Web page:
Saturday, March 2, 2013

What I learned From “On Writing”

Guest post by Anita Kelly 

Stephen King gives a great historical perspective of his own life as a struggling author and what it took for him to finally break through. Some of the greatest insights he gives us are the “must have” tools in the writer’s toolbox, permission to write and read, and to write your story with the door closed.

Real life examples throughout confirm that he walks his talk. Many writers take years to learn the tools in the toolbox. The top drawer consists of proper and colorful vocabulary and the use of correct grammar indicative of the story. Use proper sentence structure, avoid the adverb at all costs, and use “he said.”

The second drawer includes Elements of Style by Strunk and White, and the use of the paragraph. It is the beat of the novel and ultimately shapes the writer’s style. The third drawer includes dialogue that tells the truth, a magnifying glass, and magic.

Love it! The next time my family complains that writing and reading is a waste of time, I’ll refer to the permission Stephen King gave me on page 145: “If you want to be a writer, you must do two things above all others: read a lot and write a lot. There’s no way around these two things that I’m aware of, no shortcut.” (Up to 4-6 hours per day!) In fact, I may print this out and buy a cheap frame and hang it next to my computer at home!

My biggest take away, though, was to write story (rather than character) with the door closed. As a Christian mother of 4, and as a new writer, it is difficult to come to the paper with less than appropriate behavior and vocabulary. Stephen gives all writers permission to do so. Yeah!! Open the door to your Ideal Reader and write the second draft which is the first draft minus 10%. Keep the door closed first.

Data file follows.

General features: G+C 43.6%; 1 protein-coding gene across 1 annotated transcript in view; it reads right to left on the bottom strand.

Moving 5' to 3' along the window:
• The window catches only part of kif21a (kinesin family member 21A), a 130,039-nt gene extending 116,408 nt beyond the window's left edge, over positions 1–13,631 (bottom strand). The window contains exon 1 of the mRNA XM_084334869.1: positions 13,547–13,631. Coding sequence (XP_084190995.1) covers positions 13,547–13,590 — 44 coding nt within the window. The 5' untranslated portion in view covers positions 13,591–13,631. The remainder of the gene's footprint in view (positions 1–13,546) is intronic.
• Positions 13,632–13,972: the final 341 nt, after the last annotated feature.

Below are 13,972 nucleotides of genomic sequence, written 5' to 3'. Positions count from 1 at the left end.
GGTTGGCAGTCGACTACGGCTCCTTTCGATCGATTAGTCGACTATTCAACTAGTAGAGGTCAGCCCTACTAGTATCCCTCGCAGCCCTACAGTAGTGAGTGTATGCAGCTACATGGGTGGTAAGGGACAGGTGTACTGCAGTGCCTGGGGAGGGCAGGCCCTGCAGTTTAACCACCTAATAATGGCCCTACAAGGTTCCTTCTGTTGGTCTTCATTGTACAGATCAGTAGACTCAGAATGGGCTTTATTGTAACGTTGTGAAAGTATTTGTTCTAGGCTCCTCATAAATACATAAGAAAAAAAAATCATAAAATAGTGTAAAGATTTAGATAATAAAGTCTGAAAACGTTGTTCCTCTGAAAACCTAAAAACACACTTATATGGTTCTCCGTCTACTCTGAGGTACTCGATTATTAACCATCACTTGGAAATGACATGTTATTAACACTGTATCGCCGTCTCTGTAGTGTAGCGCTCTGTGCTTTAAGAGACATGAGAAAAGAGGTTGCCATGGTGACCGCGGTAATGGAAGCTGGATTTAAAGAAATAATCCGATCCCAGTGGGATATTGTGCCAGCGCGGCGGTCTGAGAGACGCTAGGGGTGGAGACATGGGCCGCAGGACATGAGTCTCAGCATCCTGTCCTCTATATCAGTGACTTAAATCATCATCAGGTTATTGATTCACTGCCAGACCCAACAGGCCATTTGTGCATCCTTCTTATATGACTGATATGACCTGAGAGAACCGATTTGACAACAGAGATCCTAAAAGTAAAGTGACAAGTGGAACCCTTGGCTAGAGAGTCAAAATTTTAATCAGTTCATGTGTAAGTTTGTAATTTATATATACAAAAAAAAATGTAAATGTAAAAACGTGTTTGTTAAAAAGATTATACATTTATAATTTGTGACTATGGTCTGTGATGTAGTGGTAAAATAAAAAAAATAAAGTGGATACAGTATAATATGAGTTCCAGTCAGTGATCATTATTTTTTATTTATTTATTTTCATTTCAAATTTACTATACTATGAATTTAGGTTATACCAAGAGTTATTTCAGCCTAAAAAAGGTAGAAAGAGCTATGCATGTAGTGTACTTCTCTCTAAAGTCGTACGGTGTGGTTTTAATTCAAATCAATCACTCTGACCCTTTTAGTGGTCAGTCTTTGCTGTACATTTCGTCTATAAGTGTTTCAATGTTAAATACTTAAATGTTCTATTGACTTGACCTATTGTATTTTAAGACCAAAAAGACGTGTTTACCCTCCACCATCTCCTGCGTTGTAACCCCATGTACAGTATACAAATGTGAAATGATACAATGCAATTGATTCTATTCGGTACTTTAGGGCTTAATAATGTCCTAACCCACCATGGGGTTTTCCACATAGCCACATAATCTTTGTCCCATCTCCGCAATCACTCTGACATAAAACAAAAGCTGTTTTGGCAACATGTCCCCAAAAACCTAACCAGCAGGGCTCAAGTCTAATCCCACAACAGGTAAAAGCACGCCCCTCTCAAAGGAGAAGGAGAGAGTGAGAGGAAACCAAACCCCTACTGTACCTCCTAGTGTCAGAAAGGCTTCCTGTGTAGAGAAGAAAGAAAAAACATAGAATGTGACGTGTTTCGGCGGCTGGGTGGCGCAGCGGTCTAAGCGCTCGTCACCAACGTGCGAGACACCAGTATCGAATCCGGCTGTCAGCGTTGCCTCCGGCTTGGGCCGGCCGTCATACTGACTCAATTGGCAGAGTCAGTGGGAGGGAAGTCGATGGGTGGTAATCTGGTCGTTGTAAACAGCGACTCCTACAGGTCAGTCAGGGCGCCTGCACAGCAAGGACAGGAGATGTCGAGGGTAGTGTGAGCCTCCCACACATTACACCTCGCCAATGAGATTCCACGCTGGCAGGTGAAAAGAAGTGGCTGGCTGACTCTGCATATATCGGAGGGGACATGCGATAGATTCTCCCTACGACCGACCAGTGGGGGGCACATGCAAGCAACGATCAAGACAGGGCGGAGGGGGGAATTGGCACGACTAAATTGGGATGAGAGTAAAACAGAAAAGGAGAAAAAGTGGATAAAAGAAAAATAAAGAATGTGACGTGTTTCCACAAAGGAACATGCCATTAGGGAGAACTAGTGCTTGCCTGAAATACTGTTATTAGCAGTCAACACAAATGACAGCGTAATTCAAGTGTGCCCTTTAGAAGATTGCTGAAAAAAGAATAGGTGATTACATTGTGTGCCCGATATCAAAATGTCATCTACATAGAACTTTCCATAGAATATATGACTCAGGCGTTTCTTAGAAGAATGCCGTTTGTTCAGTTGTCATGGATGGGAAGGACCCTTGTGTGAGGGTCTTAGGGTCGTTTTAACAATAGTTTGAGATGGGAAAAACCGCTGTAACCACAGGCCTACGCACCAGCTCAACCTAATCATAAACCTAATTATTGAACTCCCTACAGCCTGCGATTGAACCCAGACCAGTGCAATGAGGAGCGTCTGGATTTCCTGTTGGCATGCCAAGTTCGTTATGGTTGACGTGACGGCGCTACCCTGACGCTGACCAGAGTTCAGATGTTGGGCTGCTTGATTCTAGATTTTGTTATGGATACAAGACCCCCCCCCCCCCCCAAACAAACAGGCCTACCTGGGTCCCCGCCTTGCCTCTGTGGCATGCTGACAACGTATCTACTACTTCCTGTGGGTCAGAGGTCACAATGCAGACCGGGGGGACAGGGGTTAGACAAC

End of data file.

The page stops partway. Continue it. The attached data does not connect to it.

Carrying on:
“If God gives you something you can do, why in God’s name wouldn’t you do it,” is his call to action for all writers to get out there and write with their toolbox, read and write a lot and to start with the door closed. His near death experience in the middle of writing this book may have been the catapult for what seems to be a new calling for him. He went on to finish and teach “On Writing” around the country and continues to write because he loves it. Perhaps, in the end, it is God’s gift to writers.

Anita Kelly is an NCW Member working on her first novel.

1 comment:

Lynn said...


Good for you for taking S.K.'s advice and granting yourself permission!

I've read the book and learned much, but I'm thinking it's about time I re-read it. It's been a while and I'm bound to learn new things. Thanks for the reminder of the wealth of insights in this book!

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